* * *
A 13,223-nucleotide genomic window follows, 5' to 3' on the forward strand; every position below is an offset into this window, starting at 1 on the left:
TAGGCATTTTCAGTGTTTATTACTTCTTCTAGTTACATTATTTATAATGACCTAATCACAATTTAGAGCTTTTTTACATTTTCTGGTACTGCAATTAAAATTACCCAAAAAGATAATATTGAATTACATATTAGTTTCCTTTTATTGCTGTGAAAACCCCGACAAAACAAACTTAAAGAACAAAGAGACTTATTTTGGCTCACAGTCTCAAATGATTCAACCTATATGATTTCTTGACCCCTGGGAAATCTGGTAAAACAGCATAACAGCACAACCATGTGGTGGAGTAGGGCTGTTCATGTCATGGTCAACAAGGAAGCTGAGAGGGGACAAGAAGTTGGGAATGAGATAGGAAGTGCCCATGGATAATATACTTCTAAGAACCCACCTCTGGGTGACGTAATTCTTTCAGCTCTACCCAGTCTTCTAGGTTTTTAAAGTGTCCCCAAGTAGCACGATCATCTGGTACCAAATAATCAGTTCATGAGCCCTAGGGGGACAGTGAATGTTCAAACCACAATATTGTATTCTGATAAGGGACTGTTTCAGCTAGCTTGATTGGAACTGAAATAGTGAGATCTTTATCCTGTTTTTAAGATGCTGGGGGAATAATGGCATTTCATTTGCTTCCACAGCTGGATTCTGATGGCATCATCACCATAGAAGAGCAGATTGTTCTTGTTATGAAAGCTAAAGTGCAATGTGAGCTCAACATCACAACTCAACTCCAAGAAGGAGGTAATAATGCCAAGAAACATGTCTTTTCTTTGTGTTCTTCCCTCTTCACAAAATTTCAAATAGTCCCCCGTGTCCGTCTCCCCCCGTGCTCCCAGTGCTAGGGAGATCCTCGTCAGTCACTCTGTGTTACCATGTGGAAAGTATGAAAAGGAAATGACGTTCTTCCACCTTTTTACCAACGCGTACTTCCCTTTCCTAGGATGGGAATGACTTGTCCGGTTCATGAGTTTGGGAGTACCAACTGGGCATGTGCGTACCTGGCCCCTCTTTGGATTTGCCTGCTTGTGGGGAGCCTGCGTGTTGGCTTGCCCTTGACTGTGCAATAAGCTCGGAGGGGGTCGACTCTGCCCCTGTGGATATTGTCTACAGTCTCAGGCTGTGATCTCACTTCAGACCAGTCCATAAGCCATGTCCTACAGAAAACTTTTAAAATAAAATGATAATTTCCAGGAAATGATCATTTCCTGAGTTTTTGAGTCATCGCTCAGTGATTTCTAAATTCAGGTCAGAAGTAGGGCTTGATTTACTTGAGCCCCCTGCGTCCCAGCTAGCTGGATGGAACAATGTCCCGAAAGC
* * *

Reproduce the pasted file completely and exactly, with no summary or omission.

A 13,223-nucleotide genomic window follows, 5' to 3' on the forward strand; every position below is an offset into this window, starting at 1 on the left:
TAGGCATTTTCAGTGTTTATTACTTCTTCTAGTTACATTATTTATAATGACCTAATCACAATTTAGAGCTTTTTTACATTTTCTGGTACTGCAATTAAAATTACCCAAAAAGATAATATTGAATTACATATTAGTTTCCTTTTATTGCTGTGAAAACCCCGACAAAACAAACTTAAAGAACAAAGAGACTTATTTTGGCTCACAGTCTCAAATGATTCAACCTATATGATTTCTTGACCCCTGGGAAATCTGGTAAAACAGCATAACAGCACAACCATGTGGTGGAGTAGGGCTGTTCATGTCATGGTCAACAAGGAAGCTGAGAGGGGACAAGAAGTTGGGAATGAGATAGGAAGTGCCCATGGATAATATACTTCTAAGAACCCACCTCTGGGTGACGTAATTCTTTCAGCTCTACCCAGTCTTCTAGGTTTTTAAAGTGTCCCCAAGTAGCACGATCATCTGGTACCAAATAATCAGTTCATGAGCCCTAGGGGGACAGTGAATGTTCAAACCACAATATTGTATTCTGATAAGGGACTGTTTCAGCTAGCTTGATTGGAACTGAAATAGTGAGATCTTTATCCTGTTTTTAAGATGCTGGGGGAATAATGGCATTTCATTTGCTTCCACAGCTGGATTCTGATGGCATCATCACCATAGAAGAGCAGATTGTTCTTGTTATGAAAGCTAAAGTGCAATGTGAGCTCAACATCACAACTCAACTCCAAGAAGGAGGTAATAATGCCAAGAAACATGTCTTTTCTTTGTGTTCTTCCCTCTTCACAAAATTTCAAATAGTCCCCCGTGTCCGTCTCCCCCCGTGCTCCCAGTGCTAGGGAGATCCTCGTCAGTCACTCTGTGTTACCATGTGGAAAGTATGAAAAGGAAATGACGTTCTTCCACCTTTTTACCAACGCGTACTTCCCTTTCCTAGGATGGGAATGACTTGTCCGGTTCATGAGTTTGGGAGTACCAACTGGGCATGTGCGTACCTGGCCCCTCTTTGGATTTGCCTGCTTGTGGGGAGCCTGCGTGTTGGCTTGCCCTTGACTGTGCAATAAGCTCGGAGGGGGTCGACTCTGCCCCTGTGGATATTGTCTACAGTCTCAGGCTGTGATCTCACTTCAGACCAGTCCATAAGCCATGTCCTACAGAAAACTTTTAAAATAAAATGATAATTTCCAGGAAATGATCATTTCCTGAGTTTTTGAGTCATCGCTCAGTGATTTCTAAATTCAGGTCAGAAGTAGGGCTTGATTTACTTGAGCCCCCTGCGTCCCAGCTAGCTGGATGGAACAATGTCCCGAAAGC